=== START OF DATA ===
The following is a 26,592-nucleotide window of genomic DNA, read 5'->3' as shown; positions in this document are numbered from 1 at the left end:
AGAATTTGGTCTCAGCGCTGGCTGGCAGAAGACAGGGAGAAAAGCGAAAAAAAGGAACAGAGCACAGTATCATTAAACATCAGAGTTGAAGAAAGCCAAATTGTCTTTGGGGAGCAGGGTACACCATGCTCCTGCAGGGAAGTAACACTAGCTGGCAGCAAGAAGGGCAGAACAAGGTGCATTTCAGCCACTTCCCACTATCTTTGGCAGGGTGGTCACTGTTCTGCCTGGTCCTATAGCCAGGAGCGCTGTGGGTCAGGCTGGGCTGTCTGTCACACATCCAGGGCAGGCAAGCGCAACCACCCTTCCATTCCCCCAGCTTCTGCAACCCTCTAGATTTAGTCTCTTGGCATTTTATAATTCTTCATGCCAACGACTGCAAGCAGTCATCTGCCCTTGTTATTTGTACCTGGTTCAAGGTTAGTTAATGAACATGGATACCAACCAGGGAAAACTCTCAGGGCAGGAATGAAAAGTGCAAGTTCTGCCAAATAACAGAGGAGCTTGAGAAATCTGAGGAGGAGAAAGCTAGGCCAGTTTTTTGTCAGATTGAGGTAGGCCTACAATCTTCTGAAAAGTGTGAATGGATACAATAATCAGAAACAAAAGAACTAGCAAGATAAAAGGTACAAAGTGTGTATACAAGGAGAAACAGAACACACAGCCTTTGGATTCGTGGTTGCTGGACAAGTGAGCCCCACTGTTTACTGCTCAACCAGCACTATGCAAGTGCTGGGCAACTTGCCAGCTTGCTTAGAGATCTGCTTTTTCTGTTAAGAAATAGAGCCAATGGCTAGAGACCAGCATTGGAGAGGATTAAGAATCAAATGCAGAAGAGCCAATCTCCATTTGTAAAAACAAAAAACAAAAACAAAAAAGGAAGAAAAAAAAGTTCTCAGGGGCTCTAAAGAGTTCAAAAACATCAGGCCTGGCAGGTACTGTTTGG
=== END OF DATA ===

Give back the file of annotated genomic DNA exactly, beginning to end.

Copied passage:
The following is a 26,592-nucleotide window of genomic DNA, read 5'->3' as shown; positions in this document are numbered from 1 at the left end:
AGAATTTGGTCTCAGCGCTGGCTGGCAGAAGACAGGGAGAAAAGCGAAAAAAAGGAACAGAGCACAGTATCATTAAACATCAGAGTTGAAGAAAGCCAAATTGTCTTTGGGGAGCAGGGTACACCATGCTCCTGCAGGGAAGTAACACTAGCTGGCAGCAAGAAGGGCAGAACAAGGTGCATTTCAGCCACTTCCCACTATCTTTGGCAGGGTGGTCACTGTTCTGCCTGGTCCTATAGCCAGGAGCGCTGTGGGTCAGGCTGGGCTGTCTGTCACACATCCAGGGCAGGCAAGCGCAACCACCCTTCCATTCCCCCAGCTTCTGCAACCCTCTAGATTTAGTCTCTTGGCATTTTATAATTCTTCATGCCAACGACTGCAAGCAGTCATCTGCCCTTGTTATTTGTACCTGGTTCAAGGTTAGTTAATGAACATGGATACCAACCAGGGAAAACTCTCAGGGCAGGAATGAAAAGTGCAAGTTCTGCCAAATAACAGAGGAGCTTGAGAAATCTGAGGAGGAGAAAGCTAGGCCAGTTTTTTGTCAGATTGAGGTAGGCCTACAATCTTCTGAAAAGTGTGAATGGATACAATAATCAGAAACAAAAGAACTAGCAAGATAAAAGGTACAAAGTGTGTATACAAGGAGAAACAGAACACACAGCCTTTGGATTCGTGGTTGCTGGACAAGTGAGCCCCACTGTTTACTGCTCAACCAGCACTATGCAAGTGCTGGGCAACTTGCCAGCTTGCTTAGAGATCTGCTTTTTCTGTTAAGAAATAGAGCCAATGGCTAGAGACCAGCATTGGAGAGGATTAAGAATCAAATGCAGAAGAGCCAATCTCCATTTGTAAAAACAAAAAACAAAAACAAAAAAGGAAGAAAAAAAAGTTCTCAGGGGCTCTAAAGAGTTCAAAAACATCAGGCCTGGCAGGTACTGTTTGG